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The Role of Insurance in Environmental Liability

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In recent years, individuals, companies, corporations and even financial institutions and cities, connected with the disposal or generation of INTRODUCTION hazardous substances, have faced unprecedented liability for pollution. The passage of the Comprehensive Environmental Response, Compensation and Liability Act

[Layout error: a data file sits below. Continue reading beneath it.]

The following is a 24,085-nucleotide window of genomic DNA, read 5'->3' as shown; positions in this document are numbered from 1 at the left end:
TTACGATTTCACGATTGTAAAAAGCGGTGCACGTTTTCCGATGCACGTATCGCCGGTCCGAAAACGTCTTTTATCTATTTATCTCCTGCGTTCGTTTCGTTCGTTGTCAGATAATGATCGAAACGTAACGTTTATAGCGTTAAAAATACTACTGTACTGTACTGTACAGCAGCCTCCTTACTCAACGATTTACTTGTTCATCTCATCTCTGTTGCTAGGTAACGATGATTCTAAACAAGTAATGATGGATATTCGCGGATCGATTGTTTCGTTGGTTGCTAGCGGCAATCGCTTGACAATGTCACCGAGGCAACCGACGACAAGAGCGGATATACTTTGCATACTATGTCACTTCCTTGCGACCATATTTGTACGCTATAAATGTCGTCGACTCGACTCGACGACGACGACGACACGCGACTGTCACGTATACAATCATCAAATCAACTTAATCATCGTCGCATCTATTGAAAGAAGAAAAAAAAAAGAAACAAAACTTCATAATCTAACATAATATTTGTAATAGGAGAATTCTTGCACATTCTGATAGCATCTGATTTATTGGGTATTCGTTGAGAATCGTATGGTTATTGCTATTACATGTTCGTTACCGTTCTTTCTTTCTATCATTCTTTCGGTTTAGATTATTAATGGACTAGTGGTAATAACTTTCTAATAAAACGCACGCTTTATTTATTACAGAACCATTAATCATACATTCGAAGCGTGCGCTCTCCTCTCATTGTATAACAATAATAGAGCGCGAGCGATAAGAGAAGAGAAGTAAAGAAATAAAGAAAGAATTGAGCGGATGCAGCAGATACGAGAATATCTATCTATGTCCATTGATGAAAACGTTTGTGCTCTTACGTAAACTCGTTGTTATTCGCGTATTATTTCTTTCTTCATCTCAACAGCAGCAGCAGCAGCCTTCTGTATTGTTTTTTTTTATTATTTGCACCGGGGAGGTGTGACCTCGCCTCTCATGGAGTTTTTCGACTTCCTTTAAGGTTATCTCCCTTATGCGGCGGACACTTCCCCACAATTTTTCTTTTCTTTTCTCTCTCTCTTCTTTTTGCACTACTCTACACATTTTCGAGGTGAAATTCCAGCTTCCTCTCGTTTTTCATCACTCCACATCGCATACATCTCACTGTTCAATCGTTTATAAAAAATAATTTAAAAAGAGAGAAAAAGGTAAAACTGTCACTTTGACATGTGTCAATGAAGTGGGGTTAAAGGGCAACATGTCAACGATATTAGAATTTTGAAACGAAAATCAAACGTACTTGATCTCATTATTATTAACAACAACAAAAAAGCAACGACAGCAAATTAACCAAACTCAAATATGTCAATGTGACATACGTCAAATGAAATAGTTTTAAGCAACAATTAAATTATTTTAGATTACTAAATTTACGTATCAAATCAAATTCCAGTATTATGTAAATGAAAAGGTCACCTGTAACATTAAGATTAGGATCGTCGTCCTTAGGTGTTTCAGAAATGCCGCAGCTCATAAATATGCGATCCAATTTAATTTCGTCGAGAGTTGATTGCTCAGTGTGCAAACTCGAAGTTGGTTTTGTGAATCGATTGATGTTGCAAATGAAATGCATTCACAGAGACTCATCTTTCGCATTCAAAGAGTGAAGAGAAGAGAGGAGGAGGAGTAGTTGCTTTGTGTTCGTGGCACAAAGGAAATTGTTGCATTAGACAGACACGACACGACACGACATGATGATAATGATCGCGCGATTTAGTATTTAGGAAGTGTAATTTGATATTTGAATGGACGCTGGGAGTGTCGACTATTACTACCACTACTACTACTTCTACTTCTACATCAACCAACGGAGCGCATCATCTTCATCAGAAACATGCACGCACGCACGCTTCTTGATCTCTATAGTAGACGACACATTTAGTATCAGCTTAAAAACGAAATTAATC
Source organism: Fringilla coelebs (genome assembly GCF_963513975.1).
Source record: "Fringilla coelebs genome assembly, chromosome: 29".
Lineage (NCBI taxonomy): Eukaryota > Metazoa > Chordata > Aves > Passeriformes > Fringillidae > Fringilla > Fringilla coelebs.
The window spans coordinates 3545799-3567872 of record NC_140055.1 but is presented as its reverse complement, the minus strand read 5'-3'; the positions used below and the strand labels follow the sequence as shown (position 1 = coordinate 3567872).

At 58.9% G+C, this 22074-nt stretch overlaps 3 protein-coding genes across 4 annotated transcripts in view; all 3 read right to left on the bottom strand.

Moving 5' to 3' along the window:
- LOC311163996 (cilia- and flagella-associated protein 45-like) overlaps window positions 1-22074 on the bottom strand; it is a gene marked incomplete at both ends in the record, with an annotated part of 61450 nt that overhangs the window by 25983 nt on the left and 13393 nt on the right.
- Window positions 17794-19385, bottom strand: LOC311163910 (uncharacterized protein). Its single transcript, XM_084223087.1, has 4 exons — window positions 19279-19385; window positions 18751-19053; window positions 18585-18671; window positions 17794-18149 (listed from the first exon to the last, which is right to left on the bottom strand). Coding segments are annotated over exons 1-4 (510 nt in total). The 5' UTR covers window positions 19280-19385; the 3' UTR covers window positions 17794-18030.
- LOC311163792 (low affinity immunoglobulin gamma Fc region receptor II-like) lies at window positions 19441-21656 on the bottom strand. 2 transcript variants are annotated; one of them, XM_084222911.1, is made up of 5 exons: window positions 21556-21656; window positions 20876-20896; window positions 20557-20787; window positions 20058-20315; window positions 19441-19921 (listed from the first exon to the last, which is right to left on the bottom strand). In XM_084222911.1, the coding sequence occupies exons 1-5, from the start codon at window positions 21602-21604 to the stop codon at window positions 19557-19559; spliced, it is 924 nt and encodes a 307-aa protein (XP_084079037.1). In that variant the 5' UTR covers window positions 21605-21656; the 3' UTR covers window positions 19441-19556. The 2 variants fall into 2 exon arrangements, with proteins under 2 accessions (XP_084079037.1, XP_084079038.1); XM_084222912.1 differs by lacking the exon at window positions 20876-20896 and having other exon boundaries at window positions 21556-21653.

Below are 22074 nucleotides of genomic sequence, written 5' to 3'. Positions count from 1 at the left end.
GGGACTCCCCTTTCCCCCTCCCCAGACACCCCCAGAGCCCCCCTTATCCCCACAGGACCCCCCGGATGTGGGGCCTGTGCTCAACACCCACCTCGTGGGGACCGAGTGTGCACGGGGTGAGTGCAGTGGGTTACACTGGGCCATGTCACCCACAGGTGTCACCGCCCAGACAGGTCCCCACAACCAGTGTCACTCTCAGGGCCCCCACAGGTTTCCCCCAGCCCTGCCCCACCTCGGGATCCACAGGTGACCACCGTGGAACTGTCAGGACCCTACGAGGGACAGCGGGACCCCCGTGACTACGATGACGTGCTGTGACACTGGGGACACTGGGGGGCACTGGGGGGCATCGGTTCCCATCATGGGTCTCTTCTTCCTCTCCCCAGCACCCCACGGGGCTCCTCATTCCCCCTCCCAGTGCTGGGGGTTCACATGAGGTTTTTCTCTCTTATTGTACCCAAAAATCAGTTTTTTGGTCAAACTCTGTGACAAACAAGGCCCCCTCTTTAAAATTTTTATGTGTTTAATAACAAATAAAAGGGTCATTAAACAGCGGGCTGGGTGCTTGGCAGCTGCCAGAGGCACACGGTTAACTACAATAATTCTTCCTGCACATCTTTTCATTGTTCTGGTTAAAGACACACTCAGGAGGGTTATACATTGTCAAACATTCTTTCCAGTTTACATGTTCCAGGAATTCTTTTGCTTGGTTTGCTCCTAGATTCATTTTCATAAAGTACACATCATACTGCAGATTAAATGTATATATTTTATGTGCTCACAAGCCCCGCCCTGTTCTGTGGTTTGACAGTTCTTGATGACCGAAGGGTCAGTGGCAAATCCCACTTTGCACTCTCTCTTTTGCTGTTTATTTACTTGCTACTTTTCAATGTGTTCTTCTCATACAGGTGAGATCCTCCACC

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  Fordham Environmental Law Review  Volume  3,  Issue  1 2011  Article  4 The Role of Insurance in EnvironmentalLiability Jeffrey Terence Knebel ∗ ∗ Copyright c  2011 by the authors.  Fordham Environmental Law Review   is produced by TheBerkeley Electronic Press (bepress). http://ir.lawnet.fordham.edu/elr  THE ROLE OF INSURANCE IN ENVIRONMENTAL LIABILITY J FFR Y T KNE EL INTRODUCTION  N recent years, individuals, companies, corporations and even finan-cial institutions and cities, connected with the disposal or generation of hazardous substances, have faced unprecedented liability for pollution. The passage of the Comprehensive Environmental Response, Compensa- tion and Liability Act (CERCLA) in 1980,1 commonly known as the Superfund statute, has added a new dimension to the scope of business risks associated with owning property or operating a facility where haz- ardous substances have been released. In addition to property damageand personal injury suits from third parties, operators and generators are now liable for the cleanup costs of Superfund sites. 2 With this increased exposure, many companies have been demanding that their liability in- surers indemnify them for all expenses they incur in cleaning up contami- nated property. 3 The majority of these indemnity claims are based on Comprehensive (or Commercial) General Liability CGL) policies carried by most com-panies. CGL policies have historically been identical to or based on pol- icy terms in form contracts drafted by the Insurance Services Office (ISO).' However, the lack of uniformity in court decisions interpreting   Associate, Baker Botts, Austin, Texas; J.D. 1990 Baylor University School of Law. 1. 42 U.S.C. § § 9601-75 1988). 2. In general, CERCLA imposes liability, for the releases or threatened releases of  hazardous substances from a facility, on present owners and operators of the facility and those at the time of disposal, as well as persons who arranged for the transport or disposal of any hazardous substances at the site, and persons who transported any suchsubstances to the facility. The Superfund Act provides a wide range of liabilities for responsible parties, including any removal or remedial costs incurred by the government or private parties, any damages to natural resources and any costs associated with injunc- tive relief ordered by the government. 42 U.S.C. § 9607 (1988). Although the majority of the insurance coverage cases for environmental liabilities center around indemnifica- tion for Superfund cleanups, parties also seek coverage for costs incurred under otherstatutes such as the Resource Conservation and Recovery Act of 1976 42 U.S.C. § § 6901-92 (1988), the Clean Air Act Amendments of 1977, 42 U.S.C. § § 7401-7642 (1988), amended 1990 and the Clean Water Act of 1977, 33 U.S.C. § § 1251-1387 (1988). 3. In a February 5 1991 report, the Congressional General Accounting Office (GAO) concluded that insurance companies will continue to face substantial claim pay- ments in the future for hazardous waste cleanups. The report is a follow-up to GAO testimony at the September 27, 1990 hearing before the Policy Research and Insurance Subcommittee of the House Banking, Finance and Urban Affairs Committee. Althoughthe GAO report is based on rather scant data (i.e., only nine insurance companies re- sponded to the survey), GAO estimates a 26 billion to 200 billion potential loss for theproperty and casualty insurance industry due to claims based on environmental damage. 4. The ISO basically functions as an advisory organization and statistical agent for  22 FORDHAM ENVIRONMENTAL LAW REPORT [Vol. III whether liability for pollution is covered under CGL policy has troubled both insurers and those insured.The federal courts have not been able to effectuate a uniform approach under CERCLA because the determinative issues are governed by the law of the state with the most significant relationship to the negotiation of the insurance contract terms. Using the law of the relevant state to interpret contractual agreements has enabled courts to interpret nearlyidentical language to reach polar outcomes. The courts, by applying dif- ferent rules of interpretation and giving varying degrees of priority to different policy considerations, arrive at opposite conclusions about whether pollution coverage exists under a CGL policy. This paper dis-cusses the various terms that are typically in dispute, the rules of inter-pretation and policy considerations cited by various courts when determining this issue, and suggested methods for interpreting and ana- lyzing the question of coverage for environmental liabilities.' I. TROUBLING TERMS IN THE CGL The terms in the typical CGL policy that courts usually must address in deciding whether pollution coverage is available are occurrence, damages, property damage, and sudden and accidental. The first three terms are usually contained in the section of the CGL policy which sets out the scope of insurance coverage. For example, the text of the coverage provision in a standard CGL policy states that the insurer, will pay those sums that the insured shall become legally obligated to pay as 'damages' because of 'bodily injury' or 'property damage' to which this insurance applies caused by an 'occurrence.' As an initial matter in construing a CGL policy, a court must deter- mine whether the environmental liabilities were caused by an occurrence. Another critical inquiry in the environmental context is whether liabili-ties, such as injunctions and response costs under CERCLA, are covered damages caused by property damage. The standard CGL policy usually will not specifically define the term damages. However, property dam- age is typically defined as physical injury to tangible property, including all resulting loss of use of that property. 7 The sudden and accidental language is typically found in the pollu-tion exclusion clause, a provision included only in the more recent CGL policies. The pollution exclusion clause normally is found in the section the insurance industry. It was initially founded to provide policy forms and statistical and actuarial information to its members, which consist of property and casualty liability insurance companies. 5 The opinions and conclusions set forth in this paper are the personal views of the author. None of the matters set forth herein are represented to be the views of the au- thor's past, present or future clients or colleagues. 6. Commercial General Liability Coverage Form at 1 (Insurance Services Office, Inc., 1984 . 7 Id at 9.  1991] INSUR NCE IN ENVIRONMENTAL LIABILITY 23 of the policy that enumerates those instances in which the CGL policy will not provide indemnity. A standard pollution exclusion clause states that coverage: does not apply to bodily injury or property damage arising out of the discharge, dispersal, release or escape of smoke, vapors, soot, fumes, acids, alkaloids, toxic chemicals, liquids or gases, waste materials or other irritants, contaminants or pollutants into or upon land, the at- mosphere or any water course or body of water; but this exclusion does not apply if such discharge, dispersal, release or escape is sudden and accidental. (emphasis added) 8 Therefore, the exclusion clause will bar coverage for damages from pollu- tion releases unless the discharge or damages are both sudden and accidental. II HAS THERE BEEN AN OCCURRENCE ? The standard CGL policy, which is a third party liability policy, pro- tects the insured from claims arising from damages to property belonging to someone other than the insured which are caused by an occurrence. Before 1966, coverage under a CGL policy was triggered by an acci- dent, which was undefined in the policy. This fact usually led to litiga- tion over whether an accident involved an event that occurred suddenly, 9 or whether it also included events occurring over a longer period of time.' I After 1966 the term occurrence replaced accident in the standard CGL policy and was defined as: an accident, including continuous or repeated injurious exposure to conditions, which results, during the policy period, in bodily injury or property damage neitherexpected nor intended from the standpoint of the insured. Although some courts have determined that there is no occurrence in situations involving environmental damages, 2 insureds facing such li- abilities do not usually encounter problems in proving the accident 8. Id. ee also E. Joshua Rosenkranz, Note, The Pollution Exclusion ClauseThrough the Looking Glass 74 GEO. L. J. 1237, 1251 (1986). 9. For an example, see City of Kimball v. St. Paul Fire & Marine Ins. Co., 206 N.W.2d 632, 637 (Neb. 1973). 10. ee American Casualty Co. v. Minnesota Farm Bureau Serv. Co., 270 F.2d 686, 690 (8th Cir. 1959). 11 The development of the concept of an occurrence in the CGL policy was acompromise between the conflicting positions of insurance companies and those insured. Under the pre-1966 accident policy, those insured argued and many courts accepted the idea that coverage should exist for injuries that were unexpected or unintended from the viewpoint of the insured, even if such injuries occurred over long periods of time.Conversely, insurers argued that an accident must be an identifiable event which oc- curs in a relatively brief period of time. To accommodate both of these theories, theinsurance industry developed the occurrence policy. 12. For example, in Mraz v. Canadian Universal Ins. Co., 804 F.2d 1325 (4th Cir. 1986) (applying Maryland law), the Fourth Circuit held that there was no occurrence during the policy period. However, the case involved somewhat unique factual circum- stances since the policy was only in effect during 1969, and the insured's complaint did not indicate any damage to the government plaintiffs before 1981 or any release discovery